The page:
Tag Archives: 17th century

When blood is nipt, drink Hypocras.

When long ago I was beginning to explore the world of poetry for the sake of my children whom I was homeschooling, I ran across this poem by Shakespeare. It’s from the play, “Love’s Labour’s Lost,” and every time I read it, especially in winter, it drives the damp and chill right into my bones. That is poetic power!

Notes on words and phrases: Dick is blowing into his hands, or on his fingernails. Joan is likely skimming the pot. The roasted Crabs are apples. People say the owl may well have been the common Tawny or Brown Owl, pictured below.

I’ve transcribed the poem as I found it originally in Walter de la Mare’s Come Hither. In his notes on this entry he gives a recipe for a warming drink such as Dick, Joan and Marian would have welcomed:

“To make Hypocras the best way.–Take 5 ounces of aqua vitae, 2 ounces of pepper, and 2 of ginger, of cloves and grains of paradice each 2 ounces, ambergrease three grains, and of musk two grains, infuse them 24 hours in a glass bottle on pretty warm embers and when your occasion requires to use it, put a pound of sugar into a quart of wine or cyder; dissolve it well, and then drop 3 or 4 drops of the infusion, and they will make it taste richly.”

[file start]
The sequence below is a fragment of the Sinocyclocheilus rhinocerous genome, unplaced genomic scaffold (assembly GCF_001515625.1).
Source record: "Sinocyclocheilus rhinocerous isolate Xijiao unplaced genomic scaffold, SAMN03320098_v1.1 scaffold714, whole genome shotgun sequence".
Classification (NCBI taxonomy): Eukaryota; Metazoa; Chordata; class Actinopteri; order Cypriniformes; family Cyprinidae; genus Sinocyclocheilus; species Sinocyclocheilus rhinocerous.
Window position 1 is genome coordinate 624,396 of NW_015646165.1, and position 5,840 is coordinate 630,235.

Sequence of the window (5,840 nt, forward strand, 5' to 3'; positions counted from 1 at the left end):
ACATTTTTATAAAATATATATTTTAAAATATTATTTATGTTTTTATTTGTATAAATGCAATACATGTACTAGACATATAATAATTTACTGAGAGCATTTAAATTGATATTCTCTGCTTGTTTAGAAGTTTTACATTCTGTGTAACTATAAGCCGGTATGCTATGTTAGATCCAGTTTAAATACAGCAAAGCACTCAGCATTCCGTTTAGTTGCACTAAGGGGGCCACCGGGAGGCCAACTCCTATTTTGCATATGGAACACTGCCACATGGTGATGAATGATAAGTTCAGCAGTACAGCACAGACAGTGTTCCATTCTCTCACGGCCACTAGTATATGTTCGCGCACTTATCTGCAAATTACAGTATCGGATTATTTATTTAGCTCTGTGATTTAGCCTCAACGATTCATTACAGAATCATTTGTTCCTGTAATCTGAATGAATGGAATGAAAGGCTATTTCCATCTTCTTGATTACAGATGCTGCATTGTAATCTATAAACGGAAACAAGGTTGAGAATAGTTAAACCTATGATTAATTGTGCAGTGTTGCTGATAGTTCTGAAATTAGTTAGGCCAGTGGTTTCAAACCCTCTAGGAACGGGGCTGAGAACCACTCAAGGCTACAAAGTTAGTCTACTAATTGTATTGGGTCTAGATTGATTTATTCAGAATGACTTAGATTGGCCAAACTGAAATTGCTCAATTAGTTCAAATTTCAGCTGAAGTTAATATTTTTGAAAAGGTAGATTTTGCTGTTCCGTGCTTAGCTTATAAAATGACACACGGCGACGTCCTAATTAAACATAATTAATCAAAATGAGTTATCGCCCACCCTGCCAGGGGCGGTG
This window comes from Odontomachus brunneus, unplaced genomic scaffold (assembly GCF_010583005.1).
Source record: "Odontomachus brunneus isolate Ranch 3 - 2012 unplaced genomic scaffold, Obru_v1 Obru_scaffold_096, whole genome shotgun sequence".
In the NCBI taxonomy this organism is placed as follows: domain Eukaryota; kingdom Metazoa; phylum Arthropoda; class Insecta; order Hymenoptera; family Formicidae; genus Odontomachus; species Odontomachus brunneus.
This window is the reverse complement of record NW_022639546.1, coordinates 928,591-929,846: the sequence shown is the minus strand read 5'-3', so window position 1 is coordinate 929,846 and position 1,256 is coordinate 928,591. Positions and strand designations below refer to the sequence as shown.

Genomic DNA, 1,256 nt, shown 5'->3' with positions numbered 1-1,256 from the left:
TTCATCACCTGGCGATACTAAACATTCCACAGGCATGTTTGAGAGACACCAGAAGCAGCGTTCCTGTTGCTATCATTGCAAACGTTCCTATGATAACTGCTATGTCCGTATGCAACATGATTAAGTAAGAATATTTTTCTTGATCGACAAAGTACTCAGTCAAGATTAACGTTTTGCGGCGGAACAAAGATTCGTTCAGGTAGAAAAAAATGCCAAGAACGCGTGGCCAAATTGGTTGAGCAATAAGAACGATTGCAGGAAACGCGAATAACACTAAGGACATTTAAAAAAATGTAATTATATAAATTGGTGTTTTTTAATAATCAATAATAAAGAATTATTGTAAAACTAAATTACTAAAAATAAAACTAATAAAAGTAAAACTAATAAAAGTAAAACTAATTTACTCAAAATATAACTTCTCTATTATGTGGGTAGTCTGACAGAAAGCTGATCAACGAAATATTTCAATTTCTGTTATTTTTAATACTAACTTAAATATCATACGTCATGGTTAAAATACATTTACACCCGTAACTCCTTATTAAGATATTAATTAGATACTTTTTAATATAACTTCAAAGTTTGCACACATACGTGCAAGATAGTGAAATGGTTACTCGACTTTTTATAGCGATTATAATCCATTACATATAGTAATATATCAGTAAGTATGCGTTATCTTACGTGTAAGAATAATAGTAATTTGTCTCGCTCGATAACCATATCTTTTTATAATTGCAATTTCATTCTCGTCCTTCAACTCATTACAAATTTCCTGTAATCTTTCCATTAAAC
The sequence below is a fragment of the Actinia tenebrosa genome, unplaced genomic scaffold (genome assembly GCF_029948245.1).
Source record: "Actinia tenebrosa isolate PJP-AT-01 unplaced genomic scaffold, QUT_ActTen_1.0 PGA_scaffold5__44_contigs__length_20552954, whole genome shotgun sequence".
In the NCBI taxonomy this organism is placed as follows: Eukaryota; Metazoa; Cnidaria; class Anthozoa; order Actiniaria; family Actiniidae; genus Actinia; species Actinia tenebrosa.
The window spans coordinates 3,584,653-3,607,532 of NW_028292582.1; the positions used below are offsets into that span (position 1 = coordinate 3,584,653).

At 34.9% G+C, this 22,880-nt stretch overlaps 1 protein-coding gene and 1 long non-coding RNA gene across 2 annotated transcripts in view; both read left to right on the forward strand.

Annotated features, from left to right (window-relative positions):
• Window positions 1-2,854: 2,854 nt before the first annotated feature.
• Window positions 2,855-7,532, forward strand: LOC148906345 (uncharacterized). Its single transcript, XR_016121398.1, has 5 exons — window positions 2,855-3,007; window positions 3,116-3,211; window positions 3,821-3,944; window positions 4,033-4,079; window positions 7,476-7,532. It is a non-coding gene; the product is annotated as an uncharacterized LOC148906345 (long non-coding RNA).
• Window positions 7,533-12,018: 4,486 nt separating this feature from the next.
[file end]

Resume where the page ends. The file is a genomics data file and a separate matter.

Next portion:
That recipe doesn’t say that the ingredients are finally heated all together, but I would think so…? The one below, with an owlish theme, is on the rocks – brrr! A cup of Hypocras might feel pretty good today, as I am still “coffing” away, but lacking that I concocted my own steaming drink from ginger tea and Trader Joe’s Pumpkin Spice Almond Beverage. I hope all of you who are in winter are staying warm enough, and merry, too.

Tu-Whit To-Who

When Isicles hang by the wall,
   And Dicke the shepherd blows his naile,
And Tom beares Logges into the hall,
   And Milke comes frozen home in paile;
When blood is nipt, and waies be fowle,
Then nightly sings the staring Owle,
               Tu-whit to-who
               A merrie note,
While greasie Jone doth keele the pot.

When all aloud the winde doth blow,
   And coffing drownes the Parson's saw;
And birds sit brooding in the snow,
   And Marian's nose lookes red and raw;
When roasted Crabs hisse in the bowle,
Then nightly sings the staring Owle,
              Tu-whit to-who
              a merrie note,
While greasy Joan doth keel the pot.

-William Shakespeare